Specific Advocacy for a Few Little Ones--including some who may not be so little any longer . . . but who never had their chance to be little ones, to be looked after, to cuddle up in mom's lap or get hugged by dad. They never had grandmas or grandpas, sisters or brothers. They never got comforted when not feeling well. Still it may not be too late--if someone moves fast. For different reasons, these children won't have another chance. This is their very last chance--and I do mean their very last one.

Kolya - My Angel Tree Child

Kolya has DS. He is described as being high functioning, loving, helpful, a joy to be around, and loyal. Can such description be any better? Please, read his profile, look at the light in his eyes, share, make a donation to his FSP, or--even better, make a commitment to become the family he desperately needs!


Emmitt is already in one of those horrible mental institutions, but is resilient, courageous--and is good, kind, polite to everyone. He is intelligent, and his only disability is that he cannot walk. He is aging out. In a few months everything will be over for him. I simply find it hard to believe that nobody came forward for him yet. Our family would LOVE to have him--but a widowed mother cannot adopt from where he is. Can't someone save him, for God's sake?

Dayna and Zach

The only reason why I'm featuring them together is because for these two children time is of the essence--or time is up!!! The issue is that for them "time is up" doesn't mean that they won't be able to get an A on a test because of not having arrived to answer all the questions. It doesn't mean that they won't be able to finish a puzzle. It doesn't mean that they will lose the game. It means their earthly life will be up--or, actually, over, for different reasons. Dayna desperately needs life saving heart surgery that she won't get where she is right now. Zach is about to be transferred to be buried alive in a horrible institution where he will barely get fed to keep his heart beating--but nothing else: no stimulation, no education, no recreation--no family, no love. Is there nobody who can come forward for them? God bless.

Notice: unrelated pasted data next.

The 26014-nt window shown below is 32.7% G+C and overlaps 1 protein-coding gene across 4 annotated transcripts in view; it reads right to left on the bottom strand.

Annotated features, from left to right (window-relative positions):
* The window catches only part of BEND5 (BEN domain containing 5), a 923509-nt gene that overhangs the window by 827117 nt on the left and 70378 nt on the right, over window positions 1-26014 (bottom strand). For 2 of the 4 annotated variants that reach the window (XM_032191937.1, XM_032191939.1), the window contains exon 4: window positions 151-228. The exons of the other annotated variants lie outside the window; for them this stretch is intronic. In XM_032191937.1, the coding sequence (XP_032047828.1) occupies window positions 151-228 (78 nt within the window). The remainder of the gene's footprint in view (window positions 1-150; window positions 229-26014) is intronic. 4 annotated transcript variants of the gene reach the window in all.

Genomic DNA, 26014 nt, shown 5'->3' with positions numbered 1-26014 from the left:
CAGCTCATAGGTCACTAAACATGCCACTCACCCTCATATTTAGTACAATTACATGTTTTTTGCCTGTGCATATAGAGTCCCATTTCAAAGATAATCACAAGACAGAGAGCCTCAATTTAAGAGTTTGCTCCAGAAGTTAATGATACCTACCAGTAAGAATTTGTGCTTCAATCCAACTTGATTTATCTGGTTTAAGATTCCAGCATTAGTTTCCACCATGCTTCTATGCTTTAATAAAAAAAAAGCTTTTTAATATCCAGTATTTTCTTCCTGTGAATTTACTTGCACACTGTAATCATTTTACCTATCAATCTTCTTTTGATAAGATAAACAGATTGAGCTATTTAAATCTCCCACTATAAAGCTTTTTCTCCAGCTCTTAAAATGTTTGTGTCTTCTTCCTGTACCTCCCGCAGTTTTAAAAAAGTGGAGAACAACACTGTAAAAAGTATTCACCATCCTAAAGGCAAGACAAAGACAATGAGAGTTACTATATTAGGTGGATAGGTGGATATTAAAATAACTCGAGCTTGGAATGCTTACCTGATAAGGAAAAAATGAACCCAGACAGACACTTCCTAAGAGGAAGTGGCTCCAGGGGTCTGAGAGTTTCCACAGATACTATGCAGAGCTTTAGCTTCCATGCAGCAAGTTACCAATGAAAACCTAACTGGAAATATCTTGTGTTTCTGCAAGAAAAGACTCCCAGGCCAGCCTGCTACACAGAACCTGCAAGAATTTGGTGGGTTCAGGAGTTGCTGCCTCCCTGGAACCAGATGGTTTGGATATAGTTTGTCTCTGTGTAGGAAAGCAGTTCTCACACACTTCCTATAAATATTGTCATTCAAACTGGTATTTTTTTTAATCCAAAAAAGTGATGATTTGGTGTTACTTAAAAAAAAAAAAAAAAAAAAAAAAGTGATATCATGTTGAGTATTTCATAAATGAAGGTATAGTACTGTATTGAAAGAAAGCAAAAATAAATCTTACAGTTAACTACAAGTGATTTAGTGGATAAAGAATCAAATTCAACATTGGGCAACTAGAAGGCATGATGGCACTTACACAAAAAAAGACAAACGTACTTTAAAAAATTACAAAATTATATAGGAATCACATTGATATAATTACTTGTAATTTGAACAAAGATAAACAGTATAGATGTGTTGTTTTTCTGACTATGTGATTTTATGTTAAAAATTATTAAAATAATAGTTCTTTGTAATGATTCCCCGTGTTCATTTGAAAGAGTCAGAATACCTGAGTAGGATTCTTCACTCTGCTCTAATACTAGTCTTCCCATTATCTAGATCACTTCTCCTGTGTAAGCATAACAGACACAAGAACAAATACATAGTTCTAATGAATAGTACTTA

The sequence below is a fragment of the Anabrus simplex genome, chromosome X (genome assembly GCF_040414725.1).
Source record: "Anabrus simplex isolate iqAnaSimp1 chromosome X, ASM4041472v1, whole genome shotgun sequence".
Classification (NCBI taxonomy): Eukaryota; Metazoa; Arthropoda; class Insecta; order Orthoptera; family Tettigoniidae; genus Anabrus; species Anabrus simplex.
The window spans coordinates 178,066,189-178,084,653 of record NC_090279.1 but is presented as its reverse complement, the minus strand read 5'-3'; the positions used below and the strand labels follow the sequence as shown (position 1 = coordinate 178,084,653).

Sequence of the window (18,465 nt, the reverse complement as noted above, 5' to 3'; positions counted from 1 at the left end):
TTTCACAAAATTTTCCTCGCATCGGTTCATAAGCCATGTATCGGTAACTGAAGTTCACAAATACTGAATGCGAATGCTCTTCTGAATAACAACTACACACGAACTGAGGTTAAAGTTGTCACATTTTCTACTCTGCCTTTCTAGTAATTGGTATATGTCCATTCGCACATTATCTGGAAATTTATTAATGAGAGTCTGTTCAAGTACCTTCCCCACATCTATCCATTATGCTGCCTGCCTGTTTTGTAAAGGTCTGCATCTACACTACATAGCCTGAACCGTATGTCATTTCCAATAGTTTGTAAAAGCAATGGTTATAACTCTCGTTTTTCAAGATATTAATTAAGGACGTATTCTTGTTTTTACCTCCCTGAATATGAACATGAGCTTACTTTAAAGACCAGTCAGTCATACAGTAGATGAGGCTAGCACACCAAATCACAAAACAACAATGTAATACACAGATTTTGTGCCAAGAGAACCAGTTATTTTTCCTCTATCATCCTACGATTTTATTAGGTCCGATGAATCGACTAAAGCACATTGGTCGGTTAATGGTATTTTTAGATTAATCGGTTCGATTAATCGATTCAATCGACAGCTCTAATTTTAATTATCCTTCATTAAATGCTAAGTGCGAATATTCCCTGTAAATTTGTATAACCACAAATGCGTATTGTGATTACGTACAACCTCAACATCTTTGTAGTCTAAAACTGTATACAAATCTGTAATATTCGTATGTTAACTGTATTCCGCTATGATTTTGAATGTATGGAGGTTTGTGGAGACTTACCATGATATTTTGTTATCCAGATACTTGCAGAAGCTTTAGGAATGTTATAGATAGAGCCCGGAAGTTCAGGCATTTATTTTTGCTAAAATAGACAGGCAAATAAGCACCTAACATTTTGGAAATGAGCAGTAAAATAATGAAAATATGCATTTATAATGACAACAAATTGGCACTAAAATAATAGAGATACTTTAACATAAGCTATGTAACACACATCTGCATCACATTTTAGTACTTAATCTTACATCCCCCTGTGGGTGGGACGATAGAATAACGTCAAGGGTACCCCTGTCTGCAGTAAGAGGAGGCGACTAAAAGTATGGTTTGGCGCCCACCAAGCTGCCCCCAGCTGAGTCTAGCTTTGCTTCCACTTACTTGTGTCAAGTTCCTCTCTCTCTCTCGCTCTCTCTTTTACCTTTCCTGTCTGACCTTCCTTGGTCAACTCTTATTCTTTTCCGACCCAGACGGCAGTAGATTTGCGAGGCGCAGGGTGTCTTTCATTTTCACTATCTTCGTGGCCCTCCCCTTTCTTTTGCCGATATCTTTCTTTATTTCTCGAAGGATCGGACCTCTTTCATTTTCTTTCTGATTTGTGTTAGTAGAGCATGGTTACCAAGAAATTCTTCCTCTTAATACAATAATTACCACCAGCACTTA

Please--think about it, pray about it . . . and hear God's voice whispering into your ears and into your heart. I'm sure He will have something to say. Just listen--and act!  

"And now there remain faith, hope, and charity, these three: but the greatest of these is charity."1Corinthians 13:13

27 Pure, unspoilt religion, in the eyes of God our Father, is this: coming to the help of orphans and widows in their hardships, and keeping oneself uncontaminated by the world." James 1:27 

And--I will post it for the third time:

"Even so it is not the will of your Father, Who is in heaven, that one of these little ones should perish."
Matthew 18:14

Children are dying every day--most of them due to complications that could have been prevented with proper medical care. Young men and women are dying every day in those mental institutions where they never even belonged in the first place. It is time to do something about that--and if we are already doing something, it is time to do even more. Once again, that is exactly what Jesus expects from all of us:

"Anyone who welcomes a little child like this in my Name welcomes Me." Matthew 18:5